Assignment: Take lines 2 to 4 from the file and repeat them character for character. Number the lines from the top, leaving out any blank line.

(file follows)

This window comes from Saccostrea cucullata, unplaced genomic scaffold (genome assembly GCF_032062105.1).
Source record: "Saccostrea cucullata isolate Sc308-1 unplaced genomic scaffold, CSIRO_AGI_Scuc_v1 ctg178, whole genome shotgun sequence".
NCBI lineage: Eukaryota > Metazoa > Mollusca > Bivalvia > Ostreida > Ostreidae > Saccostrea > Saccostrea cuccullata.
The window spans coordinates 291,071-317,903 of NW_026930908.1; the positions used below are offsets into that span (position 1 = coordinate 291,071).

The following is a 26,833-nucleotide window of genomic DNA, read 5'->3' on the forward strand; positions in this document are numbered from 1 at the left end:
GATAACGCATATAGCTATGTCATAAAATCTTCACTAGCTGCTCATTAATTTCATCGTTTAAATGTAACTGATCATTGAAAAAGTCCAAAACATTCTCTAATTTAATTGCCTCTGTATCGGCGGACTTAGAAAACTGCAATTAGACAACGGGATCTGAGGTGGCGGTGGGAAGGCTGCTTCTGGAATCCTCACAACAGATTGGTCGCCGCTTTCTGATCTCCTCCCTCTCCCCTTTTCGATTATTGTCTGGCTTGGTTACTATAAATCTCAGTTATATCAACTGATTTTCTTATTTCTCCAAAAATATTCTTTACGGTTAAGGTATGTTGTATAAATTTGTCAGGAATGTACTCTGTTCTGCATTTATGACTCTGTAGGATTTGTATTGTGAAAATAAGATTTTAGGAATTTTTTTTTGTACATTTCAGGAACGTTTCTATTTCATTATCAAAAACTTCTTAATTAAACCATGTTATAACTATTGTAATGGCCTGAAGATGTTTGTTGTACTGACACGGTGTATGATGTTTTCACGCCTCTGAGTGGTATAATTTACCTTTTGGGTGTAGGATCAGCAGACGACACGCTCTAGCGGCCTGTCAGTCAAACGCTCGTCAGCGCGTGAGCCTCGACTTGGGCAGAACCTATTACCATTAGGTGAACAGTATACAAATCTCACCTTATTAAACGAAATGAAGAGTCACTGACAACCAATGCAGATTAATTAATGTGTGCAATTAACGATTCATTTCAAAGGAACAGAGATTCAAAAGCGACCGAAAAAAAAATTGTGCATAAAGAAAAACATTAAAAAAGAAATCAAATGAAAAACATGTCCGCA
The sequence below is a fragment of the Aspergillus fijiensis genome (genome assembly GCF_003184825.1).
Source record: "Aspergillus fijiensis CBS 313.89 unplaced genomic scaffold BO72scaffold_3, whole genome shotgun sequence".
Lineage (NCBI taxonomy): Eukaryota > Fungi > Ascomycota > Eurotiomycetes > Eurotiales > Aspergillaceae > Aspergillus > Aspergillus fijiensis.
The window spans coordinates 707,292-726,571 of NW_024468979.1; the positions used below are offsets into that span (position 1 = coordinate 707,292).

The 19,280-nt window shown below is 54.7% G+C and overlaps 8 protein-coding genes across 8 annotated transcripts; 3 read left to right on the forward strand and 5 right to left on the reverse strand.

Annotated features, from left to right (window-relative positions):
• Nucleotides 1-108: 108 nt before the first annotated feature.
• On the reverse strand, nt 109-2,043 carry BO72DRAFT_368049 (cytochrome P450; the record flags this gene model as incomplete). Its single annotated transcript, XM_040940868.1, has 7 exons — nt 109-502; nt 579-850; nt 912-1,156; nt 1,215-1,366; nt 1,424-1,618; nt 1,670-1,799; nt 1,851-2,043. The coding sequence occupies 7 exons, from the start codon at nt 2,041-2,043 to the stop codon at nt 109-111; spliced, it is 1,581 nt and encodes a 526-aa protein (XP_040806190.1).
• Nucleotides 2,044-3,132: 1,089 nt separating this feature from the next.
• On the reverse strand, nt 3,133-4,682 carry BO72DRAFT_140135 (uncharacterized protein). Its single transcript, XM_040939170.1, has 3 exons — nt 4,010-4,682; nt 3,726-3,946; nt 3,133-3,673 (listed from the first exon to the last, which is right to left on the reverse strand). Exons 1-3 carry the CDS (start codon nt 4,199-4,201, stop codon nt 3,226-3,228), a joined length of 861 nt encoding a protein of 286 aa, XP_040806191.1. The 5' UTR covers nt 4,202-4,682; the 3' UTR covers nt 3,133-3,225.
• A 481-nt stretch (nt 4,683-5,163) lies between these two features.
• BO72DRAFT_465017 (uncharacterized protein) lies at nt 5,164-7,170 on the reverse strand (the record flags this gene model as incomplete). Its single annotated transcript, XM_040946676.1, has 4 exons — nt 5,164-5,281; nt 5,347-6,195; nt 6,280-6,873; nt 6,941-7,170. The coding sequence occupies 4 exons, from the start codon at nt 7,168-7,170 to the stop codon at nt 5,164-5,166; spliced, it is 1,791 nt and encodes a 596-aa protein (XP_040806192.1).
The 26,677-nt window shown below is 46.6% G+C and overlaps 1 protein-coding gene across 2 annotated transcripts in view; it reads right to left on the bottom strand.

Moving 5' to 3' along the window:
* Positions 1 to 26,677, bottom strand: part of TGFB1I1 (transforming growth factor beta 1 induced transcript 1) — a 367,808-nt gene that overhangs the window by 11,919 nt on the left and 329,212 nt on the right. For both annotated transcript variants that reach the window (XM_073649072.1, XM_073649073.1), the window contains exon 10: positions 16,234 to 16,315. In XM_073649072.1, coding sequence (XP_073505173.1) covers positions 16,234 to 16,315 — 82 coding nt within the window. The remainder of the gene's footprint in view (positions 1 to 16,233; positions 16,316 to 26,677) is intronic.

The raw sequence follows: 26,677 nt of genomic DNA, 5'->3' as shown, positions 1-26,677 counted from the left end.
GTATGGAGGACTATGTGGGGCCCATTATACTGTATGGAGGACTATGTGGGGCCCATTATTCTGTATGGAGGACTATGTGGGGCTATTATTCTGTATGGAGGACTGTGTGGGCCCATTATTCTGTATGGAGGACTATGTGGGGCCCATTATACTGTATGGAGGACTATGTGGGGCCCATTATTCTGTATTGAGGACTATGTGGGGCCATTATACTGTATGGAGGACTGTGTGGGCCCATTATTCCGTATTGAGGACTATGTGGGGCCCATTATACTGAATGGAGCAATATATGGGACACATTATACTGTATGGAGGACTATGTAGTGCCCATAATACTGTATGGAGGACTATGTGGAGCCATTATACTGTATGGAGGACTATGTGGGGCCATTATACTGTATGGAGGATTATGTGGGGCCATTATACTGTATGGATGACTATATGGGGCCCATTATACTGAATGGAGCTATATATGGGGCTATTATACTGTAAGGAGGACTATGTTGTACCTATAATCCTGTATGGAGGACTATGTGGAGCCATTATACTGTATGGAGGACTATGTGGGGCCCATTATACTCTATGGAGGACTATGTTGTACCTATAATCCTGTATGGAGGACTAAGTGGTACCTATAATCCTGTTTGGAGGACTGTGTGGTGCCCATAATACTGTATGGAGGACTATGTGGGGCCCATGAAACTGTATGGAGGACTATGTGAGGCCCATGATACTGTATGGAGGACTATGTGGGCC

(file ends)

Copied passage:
Source record: "Saccostrea cucullata isolate Sc308-1 unplaced genomic scaffold, CSIRO_AGI_Scuc_v1 ctg178, whole genome shotgun sequence".
NCBI lineage: Eukaryota > Metazoa > Mollusca > Bivalvia > Ostreida > Ostreidae > Saccostrea > Saccostrea cuccullata.
The window spans coordinates 291,071-317,903 of NW_026930908.1; the positions used below are offsets into that span (position 1 = coordinate 291,071).